• Fake Online Retailers: Fraudulent websites mimic legitimate online stores, enticing users with unrealistically low prices or exclusive offers. However, they often take money without delivering the promised goods.
  • Advance Fee Fraud: Scammers entice victims with the promise of a large sum of money but require upfront fees or personal information to process the transaction. Once the fees are paid or the details shared, the promised funds never materialise.
  • Tech Support Scams: Cybercriminals pose as technical support representatives and contact individuals, claiming that their computer is infected with malware or facing technical issues. They aim to gain remote access or extract payment for unnecessary services.

How to Spot The Warning Signs

Stay alert and watch out for the following indicators that may suggest an online scam:

  • Unsolicited Requests: Be cautious of unexpected emails, messages, or calls asking for personal information, passwords, or financial details.
  • Unrealistic Promises: Be wary of offers that sound too good to be true, such as guaranteed winnings, lottery prizes, or business opportunities with minimal effort.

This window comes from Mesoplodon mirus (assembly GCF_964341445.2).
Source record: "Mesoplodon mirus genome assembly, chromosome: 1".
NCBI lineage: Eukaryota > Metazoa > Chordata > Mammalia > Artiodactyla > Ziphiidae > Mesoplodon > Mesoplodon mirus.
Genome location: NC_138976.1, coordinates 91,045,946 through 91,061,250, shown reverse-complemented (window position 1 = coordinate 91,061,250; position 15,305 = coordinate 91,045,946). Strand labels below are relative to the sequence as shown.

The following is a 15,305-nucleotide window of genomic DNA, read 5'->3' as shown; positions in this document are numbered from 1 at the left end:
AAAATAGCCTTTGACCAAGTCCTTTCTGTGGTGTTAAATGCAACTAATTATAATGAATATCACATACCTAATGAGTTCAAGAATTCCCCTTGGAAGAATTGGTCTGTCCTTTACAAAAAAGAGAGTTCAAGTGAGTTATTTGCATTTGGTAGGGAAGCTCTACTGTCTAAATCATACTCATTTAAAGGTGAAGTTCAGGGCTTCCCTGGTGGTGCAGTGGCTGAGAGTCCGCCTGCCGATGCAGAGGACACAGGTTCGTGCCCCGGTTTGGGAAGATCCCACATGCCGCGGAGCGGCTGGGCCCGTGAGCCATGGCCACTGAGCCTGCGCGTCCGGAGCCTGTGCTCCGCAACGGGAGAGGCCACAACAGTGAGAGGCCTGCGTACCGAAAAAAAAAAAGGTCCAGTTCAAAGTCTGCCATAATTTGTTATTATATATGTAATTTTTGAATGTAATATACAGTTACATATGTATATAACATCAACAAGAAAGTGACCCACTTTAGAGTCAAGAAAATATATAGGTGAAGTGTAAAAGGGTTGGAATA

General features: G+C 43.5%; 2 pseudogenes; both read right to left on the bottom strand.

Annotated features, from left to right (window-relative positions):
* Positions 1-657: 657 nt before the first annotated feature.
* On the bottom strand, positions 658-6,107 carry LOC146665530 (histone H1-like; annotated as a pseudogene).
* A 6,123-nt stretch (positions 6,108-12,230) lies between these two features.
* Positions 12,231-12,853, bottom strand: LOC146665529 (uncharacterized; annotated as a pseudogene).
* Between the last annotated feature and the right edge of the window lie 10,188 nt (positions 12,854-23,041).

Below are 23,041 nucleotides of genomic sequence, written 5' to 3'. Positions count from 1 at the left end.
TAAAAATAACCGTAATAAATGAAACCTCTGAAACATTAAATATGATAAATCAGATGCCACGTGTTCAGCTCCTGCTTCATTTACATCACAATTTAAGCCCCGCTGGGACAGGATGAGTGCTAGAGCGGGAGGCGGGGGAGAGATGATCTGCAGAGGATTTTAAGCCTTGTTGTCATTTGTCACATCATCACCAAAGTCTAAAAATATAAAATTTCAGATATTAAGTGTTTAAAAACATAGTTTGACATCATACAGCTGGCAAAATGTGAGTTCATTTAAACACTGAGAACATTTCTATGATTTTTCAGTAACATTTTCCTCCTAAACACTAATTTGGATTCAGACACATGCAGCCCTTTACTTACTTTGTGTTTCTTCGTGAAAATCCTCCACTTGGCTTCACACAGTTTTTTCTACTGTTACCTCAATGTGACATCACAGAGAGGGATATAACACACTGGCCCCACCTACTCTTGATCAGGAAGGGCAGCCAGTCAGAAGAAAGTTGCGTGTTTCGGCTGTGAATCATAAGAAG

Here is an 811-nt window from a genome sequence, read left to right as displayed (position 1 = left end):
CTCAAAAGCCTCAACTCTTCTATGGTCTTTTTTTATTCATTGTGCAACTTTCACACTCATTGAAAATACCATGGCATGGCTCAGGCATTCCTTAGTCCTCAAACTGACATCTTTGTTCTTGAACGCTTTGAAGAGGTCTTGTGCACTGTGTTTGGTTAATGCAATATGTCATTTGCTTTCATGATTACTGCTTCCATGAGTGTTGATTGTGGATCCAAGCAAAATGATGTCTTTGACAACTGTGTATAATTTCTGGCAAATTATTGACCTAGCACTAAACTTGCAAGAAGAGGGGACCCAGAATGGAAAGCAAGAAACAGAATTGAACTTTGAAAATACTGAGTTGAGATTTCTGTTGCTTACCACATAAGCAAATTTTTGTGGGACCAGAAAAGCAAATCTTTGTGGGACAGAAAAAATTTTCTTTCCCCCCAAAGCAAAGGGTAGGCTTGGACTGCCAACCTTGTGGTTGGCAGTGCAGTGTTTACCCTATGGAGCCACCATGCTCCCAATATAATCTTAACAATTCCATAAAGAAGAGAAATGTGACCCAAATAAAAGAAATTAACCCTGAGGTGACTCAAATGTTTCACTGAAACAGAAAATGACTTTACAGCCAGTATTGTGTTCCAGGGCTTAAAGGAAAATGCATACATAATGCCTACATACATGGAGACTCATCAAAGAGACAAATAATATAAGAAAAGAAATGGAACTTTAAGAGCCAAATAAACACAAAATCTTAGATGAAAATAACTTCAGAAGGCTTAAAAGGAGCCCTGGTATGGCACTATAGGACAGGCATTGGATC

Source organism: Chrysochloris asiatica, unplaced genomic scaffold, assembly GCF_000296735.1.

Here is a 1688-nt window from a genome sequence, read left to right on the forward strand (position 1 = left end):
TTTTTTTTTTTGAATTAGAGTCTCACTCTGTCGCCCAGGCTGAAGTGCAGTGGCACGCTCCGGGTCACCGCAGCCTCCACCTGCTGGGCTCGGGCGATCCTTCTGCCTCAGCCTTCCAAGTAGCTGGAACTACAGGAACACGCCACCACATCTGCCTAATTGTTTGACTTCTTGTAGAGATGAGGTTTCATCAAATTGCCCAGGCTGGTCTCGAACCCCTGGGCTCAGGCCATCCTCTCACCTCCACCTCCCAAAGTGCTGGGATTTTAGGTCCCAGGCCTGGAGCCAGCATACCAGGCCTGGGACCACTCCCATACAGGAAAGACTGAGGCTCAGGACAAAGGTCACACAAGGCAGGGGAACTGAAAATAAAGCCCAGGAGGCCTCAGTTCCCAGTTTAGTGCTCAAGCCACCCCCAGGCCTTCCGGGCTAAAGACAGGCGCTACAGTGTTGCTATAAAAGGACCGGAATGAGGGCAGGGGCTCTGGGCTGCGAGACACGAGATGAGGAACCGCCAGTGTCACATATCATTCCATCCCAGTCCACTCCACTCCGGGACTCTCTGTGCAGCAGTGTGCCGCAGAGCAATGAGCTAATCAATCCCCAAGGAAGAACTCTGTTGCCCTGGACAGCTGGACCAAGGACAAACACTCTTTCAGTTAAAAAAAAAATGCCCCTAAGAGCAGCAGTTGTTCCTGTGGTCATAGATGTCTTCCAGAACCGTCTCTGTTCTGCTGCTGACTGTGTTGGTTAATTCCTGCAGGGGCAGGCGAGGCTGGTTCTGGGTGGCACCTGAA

• Poor Grammar or Spelling Errors: Scammers often make mistakes in their communication, including spelling errors, grammatical inconsistencies, or unnatural language usage.
  • Requests for Immediate Payment: Scammers create urgency by demanding immediate payment or threatening consequences if you fail to comply.
  • Suspicious Looking Links: Avoid clicking on links in emails or messages that appear unusual, misspelled, or lead to unfamiliar websites.

Advice & Guidance

Take proactive steps to safeguard yourself from online scams:

  • Verify Sources: Independently authenticate any requests for personal information or financial transactions. Use official contact information obtained from trusted sources.
  • Be Cautious with Links and Attachments: Avoid clicking on suspicious links or opening email attachments from unknown senders. Verify the authenticity of the source before taking any action.
  • Research Online Retailers: Before making a purchase from a new or unfamiliar online store, research their reputation, read customer reviews, and ensure they have secure payment options.
  • Educate Yourself: Stay informed about the latest online scams and common fraud techniques. Regularly update your knowledge and share awareness with friends, family, and colleagues.
  • Trust Your Instincts: If something feels suspicious or too good to be true, trust your gut instinct and exercise caution.

Additional Guidance

If you think you may have been a victim of fraud or cybercrime, and live in England, Wales or Northern Ireland, you should report this to Action Fraud at www.actionfraud.police.uk or by calling 0300 123 2040. If you live in Scotland, you should report to Police Scotland by calling 101.


http://www.ncsc.gov.uk/collection/phishing-scams

https://www.ncsc.gov.uk/section/about-this-website/report-scam-website

Updated on July 26, 2023